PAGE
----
In his Poetics of Space, Gaston Bachelard calls our first house a “nest for the imagination.” The house one grows up in forms the structure for the way spaces should be. All other places are measured against your original house. I try to tap in to that kind of profound relationship to the place I paint. I look for places that I feel I was born knowing.
LG: Would you paint differently if you were working in the privacy of your own studio where you also didn’t have to worry about getting in the way or time constraints?
ML: I always work in places where people welcome me and I have no time constraints. Without that basic freedom I cannot work.
Formerly I made paintings of spaces I constructed in my studio. I’ve also done numerous paintings of totally invented places. Neither was satisfying to me. A constructed or imagined space always seems artificial or forced. The specific relations between objects have no chaos or randomness. The painting intervals become static. The images tend to be simple and dull.
LG: There is a fast, loose and expressive quality to your brushwork that sometimes seems to run contrary to the difficult drawing challenges you set for yourself. Why do you choose this approach as opposed to a slower, more precise approach seen in someone like Rackstraw Downes?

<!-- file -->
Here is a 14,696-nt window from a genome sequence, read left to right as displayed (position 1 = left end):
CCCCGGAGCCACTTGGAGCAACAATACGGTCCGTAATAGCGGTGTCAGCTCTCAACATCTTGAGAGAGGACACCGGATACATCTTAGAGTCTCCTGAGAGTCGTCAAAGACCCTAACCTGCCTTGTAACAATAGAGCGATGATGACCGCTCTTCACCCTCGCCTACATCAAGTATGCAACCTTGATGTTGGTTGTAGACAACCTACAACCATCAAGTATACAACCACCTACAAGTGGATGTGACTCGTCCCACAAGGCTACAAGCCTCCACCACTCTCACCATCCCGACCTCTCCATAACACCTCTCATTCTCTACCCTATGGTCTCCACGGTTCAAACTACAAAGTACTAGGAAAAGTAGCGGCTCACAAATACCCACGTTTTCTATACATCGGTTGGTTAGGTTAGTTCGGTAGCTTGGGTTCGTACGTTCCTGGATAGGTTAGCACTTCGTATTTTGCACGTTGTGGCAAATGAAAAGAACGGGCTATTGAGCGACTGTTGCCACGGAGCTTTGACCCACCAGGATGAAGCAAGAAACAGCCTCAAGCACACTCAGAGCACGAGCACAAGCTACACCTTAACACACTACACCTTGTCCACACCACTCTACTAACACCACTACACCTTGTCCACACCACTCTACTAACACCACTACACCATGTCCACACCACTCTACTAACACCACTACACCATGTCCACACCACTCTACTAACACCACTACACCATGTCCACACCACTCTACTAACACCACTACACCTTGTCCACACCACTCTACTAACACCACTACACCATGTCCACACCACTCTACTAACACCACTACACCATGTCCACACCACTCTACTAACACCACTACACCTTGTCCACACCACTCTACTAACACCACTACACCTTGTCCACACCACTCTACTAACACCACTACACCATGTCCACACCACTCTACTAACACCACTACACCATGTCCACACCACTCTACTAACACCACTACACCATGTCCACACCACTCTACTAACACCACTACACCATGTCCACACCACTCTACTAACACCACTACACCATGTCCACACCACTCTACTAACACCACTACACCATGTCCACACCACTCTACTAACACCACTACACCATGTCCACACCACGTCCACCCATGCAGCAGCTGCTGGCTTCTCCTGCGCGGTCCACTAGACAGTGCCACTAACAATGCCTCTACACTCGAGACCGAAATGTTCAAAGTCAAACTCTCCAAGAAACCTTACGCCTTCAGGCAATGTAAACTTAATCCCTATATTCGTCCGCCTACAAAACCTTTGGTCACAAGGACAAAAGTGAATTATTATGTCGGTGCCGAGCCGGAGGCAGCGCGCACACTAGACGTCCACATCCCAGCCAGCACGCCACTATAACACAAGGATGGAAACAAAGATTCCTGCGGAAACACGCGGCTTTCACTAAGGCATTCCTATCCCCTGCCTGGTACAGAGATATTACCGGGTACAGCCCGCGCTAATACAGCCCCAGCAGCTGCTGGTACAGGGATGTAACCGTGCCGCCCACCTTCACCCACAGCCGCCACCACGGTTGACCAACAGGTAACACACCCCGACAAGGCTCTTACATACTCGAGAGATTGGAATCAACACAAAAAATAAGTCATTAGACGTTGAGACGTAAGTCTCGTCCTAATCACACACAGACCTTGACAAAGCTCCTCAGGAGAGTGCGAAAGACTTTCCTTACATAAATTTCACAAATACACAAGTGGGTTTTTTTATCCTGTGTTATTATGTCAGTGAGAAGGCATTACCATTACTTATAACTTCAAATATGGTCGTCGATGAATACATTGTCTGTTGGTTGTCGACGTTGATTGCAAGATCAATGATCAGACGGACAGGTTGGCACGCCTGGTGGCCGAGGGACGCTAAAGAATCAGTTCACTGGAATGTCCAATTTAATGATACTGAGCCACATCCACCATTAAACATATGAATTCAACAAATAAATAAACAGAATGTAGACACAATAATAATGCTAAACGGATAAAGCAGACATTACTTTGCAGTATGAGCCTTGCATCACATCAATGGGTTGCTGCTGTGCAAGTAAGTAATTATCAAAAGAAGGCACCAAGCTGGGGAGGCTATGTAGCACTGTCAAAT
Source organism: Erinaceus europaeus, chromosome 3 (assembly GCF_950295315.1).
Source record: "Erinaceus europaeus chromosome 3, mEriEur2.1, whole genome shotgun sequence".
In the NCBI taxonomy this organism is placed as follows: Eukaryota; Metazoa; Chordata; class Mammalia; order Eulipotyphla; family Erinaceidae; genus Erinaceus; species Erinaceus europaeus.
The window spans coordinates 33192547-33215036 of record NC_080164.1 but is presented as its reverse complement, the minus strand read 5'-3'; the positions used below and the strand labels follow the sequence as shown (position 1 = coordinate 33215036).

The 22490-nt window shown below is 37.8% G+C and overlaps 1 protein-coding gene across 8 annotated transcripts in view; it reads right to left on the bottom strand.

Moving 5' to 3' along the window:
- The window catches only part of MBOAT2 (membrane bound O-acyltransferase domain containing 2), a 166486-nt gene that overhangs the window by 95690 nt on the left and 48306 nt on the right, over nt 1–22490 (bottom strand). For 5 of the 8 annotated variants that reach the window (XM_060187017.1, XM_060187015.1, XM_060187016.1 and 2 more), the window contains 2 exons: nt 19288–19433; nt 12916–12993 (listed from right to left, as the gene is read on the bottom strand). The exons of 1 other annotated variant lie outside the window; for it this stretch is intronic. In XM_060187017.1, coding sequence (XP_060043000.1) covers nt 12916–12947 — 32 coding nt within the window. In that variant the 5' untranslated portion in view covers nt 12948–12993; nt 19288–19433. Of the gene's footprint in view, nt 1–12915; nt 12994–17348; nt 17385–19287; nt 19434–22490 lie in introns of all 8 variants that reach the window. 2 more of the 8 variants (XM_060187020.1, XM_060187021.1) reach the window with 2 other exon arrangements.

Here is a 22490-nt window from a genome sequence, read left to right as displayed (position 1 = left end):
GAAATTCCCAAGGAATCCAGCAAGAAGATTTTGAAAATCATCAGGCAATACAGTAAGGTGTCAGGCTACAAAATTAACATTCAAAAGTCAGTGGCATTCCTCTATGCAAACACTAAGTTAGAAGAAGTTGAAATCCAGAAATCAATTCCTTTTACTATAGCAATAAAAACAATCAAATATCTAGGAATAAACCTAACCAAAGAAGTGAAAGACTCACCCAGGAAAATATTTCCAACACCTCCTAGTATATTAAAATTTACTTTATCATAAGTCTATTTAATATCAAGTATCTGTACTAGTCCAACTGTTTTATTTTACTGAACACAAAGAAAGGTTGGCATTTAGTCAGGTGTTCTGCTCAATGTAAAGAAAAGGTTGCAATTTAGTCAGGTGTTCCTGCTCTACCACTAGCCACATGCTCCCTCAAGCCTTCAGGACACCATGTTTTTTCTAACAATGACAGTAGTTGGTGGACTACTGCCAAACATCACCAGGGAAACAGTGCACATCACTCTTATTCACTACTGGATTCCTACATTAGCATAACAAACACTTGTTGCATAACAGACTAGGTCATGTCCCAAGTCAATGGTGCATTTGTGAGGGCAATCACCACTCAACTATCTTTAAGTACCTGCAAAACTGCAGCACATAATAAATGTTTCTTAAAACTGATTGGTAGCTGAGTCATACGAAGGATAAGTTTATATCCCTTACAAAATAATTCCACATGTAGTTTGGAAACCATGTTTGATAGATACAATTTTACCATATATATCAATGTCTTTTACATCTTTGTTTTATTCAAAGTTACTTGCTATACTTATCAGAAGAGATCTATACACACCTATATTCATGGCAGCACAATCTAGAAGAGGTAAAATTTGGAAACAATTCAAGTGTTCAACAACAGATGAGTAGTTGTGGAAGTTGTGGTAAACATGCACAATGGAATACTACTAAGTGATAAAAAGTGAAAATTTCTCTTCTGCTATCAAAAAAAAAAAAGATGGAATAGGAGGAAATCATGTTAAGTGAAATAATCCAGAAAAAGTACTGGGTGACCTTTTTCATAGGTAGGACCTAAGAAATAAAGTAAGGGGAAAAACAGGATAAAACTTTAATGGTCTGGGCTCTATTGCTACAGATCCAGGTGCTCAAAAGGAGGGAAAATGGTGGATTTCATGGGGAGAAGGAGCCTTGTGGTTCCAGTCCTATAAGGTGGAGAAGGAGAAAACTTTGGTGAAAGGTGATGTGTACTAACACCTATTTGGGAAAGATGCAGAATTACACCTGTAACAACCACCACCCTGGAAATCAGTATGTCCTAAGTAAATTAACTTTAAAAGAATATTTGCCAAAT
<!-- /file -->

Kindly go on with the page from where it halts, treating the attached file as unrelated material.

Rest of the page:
ML: Well, of course, the precision of painting is not in a neat brushstroke, but rather in the exact relationships between strokes. Knowing this is one thing, but making paintings based on it is an entirely different matter. Right out of Yale I made paintings with very thick, loose, wet masses of paint. The luscious paint dominated the simple compositions. Needing more precision, I began to do meticulously rendered large drawings that served as the basis for precise glazed studio paintings. They became mannered as I lost the direct input of working from observation. It has taken years of intense work to get to the point where I can move paint with freedom and still maintain drawing accuracy.
I paint what I love to look at, and try to be at the absolute edge of my skills and conceptual understanding. The love of what I do, combined with the sheer difficulty and challenge of what I paint, creates urgency in the brush. My brushwork is a result the mix of formal ambition and intense visual desire.